In a Facebook post, Mr Ong said that a decision to reopen all MOE schools after the spring holiday was based on scientific evidence, additional precautionary measures, and a desire to minimise disruption.
Mr Ong cited advice from Professor Dale Fisher, chair of the WHO Global Outbreak Alert and Response Network, and said there is no "evidence to show that the young are vectors or spreaders of the virus".
"In this context, it may not be a bad idea for our children to spend the bulk of their day in school, where lessons and activities are arranged such that they mingle only with their classmates, who are less susceptible to the virus than adults. They will be quite a resilient group.
"If we close schools, many will not stay home, but may run around in the community and mingle with a lot more people, exposing themselves to more risk.
"In that sense, schools remain safe places for children, especially as they seem to be more resilient against the virus."
Mr Ong said that the closure of schools would "disrupt many lives, especially parents who are both working, with no domestic help, and have limited childcare options".
He added: "Keeping our healthcare system strong is paramount in the fight against COVID-19. Our frontline warriors will be much more assured if their children are in school, meaningfully engaged, in a safe and healthy environment."
His response also highlighted extra precautionary measures being taken by the government to help prevent the further spread of Covid-19. These include stopping all short-term visitors from entering Singapore; issuing all students and staff who have returned from overseas on or after March 14 with a 14-day Leave of Absence (LOA); and requiring all students and staff who have returned from overseas on or after March 20 to serve a 14-day Stay Home Notice (SHN).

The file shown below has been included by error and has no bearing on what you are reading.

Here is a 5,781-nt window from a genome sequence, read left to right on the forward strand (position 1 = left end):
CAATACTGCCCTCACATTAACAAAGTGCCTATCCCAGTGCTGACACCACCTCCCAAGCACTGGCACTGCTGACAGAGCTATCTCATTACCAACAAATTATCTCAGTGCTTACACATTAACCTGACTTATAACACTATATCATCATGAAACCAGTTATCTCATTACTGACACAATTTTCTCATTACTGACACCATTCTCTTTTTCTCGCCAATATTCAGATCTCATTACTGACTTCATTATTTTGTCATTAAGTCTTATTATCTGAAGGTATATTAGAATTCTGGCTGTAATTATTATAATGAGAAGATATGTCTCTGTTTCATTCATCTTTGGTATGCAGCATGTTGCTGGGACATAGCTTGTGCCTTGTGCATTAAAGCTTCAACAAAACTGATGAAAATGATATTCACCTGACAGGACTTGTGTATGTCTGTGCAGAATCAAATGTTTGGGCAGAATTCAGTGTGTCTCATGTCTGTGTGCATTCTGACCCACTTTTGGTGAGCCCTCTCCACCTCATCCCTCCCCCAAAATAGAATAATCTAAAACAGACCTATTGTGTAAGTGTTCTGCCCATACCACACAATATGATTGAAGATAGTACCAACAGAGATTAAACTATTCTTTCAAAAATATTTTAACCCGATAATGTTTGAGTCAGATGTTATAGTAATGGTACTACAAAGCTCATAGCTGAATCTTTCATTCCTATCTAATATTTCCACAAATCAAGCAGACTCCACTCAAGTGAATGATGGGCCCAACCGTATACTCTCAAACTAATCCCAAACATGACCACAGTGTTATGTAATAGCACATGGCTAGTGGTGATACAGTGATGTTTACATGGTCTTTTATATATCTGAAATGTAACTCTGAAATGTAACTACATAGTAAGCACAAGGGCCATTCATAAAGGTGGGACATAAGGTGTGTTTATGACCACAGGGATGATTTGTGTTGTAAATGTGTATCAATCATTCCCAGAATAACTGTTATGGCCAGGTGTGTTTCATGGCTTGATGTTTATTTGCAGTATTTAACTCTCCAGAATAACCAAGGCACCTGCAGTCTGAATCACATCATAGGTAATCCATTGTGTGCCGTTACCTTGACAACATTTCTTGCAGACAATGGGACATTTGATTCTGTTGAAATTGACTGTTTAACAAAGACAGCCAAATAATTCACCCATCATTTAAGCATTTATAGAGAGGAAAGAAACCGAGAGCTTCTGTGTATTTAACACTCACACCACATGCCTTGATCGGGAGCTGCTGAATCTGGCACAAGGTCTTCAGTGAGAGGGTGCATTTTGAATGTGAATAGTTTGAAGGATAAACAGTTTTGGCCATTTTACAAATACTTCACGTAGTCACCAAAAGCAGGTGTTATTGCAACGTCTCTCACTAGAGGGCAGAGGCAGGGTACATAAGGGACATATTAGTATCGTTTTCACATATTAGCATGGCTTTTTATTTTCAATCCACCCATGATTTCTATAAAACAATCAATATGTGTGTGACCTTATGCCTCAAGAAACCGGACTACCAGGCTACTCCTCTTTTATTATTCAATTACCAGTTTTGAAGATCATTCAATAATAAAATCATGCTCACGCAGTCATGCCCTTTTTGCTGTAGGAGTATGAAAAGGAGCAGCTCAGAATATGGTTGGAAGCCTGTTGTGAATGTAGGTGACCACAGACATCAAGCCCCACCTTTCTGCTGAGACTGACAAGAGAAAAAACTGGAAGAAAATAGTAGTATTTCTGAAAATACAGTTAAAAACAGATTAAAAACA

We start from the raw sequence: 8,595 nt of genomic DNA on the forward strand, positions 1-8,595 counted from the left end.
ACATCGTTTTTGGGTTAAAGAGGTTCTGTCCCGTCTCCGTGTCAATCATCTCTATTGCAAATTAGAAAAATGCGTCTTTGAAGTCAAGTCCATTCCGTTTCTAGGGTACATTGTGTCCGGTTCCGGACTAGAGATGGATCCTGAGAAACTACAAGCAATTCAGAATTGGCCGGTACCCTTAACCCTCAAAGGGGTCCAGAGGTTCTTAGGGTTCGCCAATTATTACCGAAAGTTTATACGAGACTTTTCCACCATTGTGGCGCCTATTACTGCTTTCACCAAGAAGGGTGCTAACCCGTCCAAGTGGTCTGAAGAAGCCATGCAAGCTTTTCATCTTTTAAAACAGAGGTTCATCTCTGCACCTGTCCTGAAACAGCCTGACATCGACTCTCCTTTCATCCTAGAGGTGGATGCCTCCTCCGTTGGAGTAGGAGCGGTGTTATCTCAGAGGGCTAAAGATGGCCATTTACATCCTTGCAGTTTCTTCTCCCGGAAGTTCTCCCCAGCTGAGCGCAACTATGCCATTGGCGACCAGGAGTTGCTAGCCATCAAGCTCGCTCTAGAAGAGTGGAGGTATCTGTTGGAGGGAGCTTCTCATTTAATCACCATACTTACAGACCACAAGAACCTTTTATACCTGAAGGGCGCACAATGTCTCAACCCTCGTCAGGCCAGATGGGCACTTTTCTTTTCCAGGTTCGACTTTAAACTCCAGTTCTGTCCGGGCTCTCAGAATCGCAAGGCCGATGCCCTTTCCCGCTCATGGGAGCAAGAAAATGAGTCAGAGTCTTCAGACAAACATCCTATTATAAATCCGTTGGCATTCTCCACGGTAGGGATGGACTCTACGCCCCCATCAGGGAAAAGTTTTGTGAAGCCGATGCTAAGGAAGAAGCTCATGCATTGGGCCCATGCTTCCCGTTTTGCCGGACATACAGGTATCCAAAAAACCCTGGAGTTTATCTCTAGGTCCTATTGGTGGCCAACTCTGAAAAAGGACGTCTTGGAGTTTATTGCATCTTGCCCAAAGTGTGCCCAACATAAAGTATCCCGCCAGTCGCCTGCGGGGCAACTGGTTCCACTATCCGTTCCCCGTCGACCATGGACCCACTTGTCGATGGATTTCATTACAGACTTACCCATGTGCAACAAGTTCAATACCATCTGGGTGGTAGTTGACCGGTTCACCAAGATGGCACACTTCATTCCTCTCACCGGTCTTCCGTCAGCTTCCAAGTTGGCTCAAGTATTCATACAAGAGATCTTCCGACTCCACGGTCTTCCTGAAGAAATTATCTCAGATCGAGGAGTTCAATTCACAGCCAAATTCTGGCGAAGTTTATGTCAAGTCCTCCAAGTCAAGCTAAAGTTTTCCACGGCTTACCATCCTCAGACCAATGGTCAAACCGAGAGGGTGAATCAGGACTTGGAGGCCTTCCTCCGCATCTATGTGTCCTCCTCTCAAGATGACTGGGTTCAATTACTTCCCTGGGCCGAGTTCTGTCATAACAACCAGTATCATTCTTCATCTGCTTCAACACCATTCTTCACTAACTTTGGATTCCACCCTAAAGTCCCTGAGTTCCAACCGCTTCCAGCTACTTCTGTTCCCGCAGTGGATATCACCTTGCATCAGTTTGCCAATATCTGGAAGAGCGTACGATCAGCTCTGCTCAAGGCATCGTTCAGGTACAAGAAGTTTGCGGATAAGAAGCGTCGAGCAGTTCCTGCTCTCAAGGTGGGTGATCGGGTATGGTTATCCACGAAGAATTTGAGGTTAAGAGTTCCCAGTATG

"We have implemented a Leave of Absence/Stay Home Notice policy, with the result that come Monday, every student, teacher, staff, canteen stall operator in school would not have gone overseas since the start of the March school holidays. As a further precaution, there will be 100% checks on their travel history at the gates."
Read more: What is a Stay-Home Notice?
Schools are also required to implement a raft of new safety measures to protect teachers and students. All co-curricular activities at local schools are cancelled, group sizes in play areas have been reduced; there are more frequent temperature checks in pre-schools; and students are required to sit further apart in all lessons.
Mr Ong added: "Another significant precaution is that every morning, every student who is not feeling well, be it with a cough or sore throat, and not just fever, will have to be in an isolation room or sent home."
The majority of Singapore’s 90-plus international schools are open, or are currently on their spring break. However, last week two of Singapore’s largest international schools decided, unilaterally, to close and move to online learning.
Singapore American School (SAS), which has a student body of 4,000, closed for three days to trial its online learning programme. Tanglin Trust School, which enrols around 2,700 students, closed its campus from last Wednesday until the start of the spring break on March 28.
Read more: Two international schools close temporarily
Some international schools are extending their spring break. For example, International Community School (ICS) has added a second week to its spring holiday and will deliver an online learning programme from March 30 to April 10; the school plans to reopen on April 13.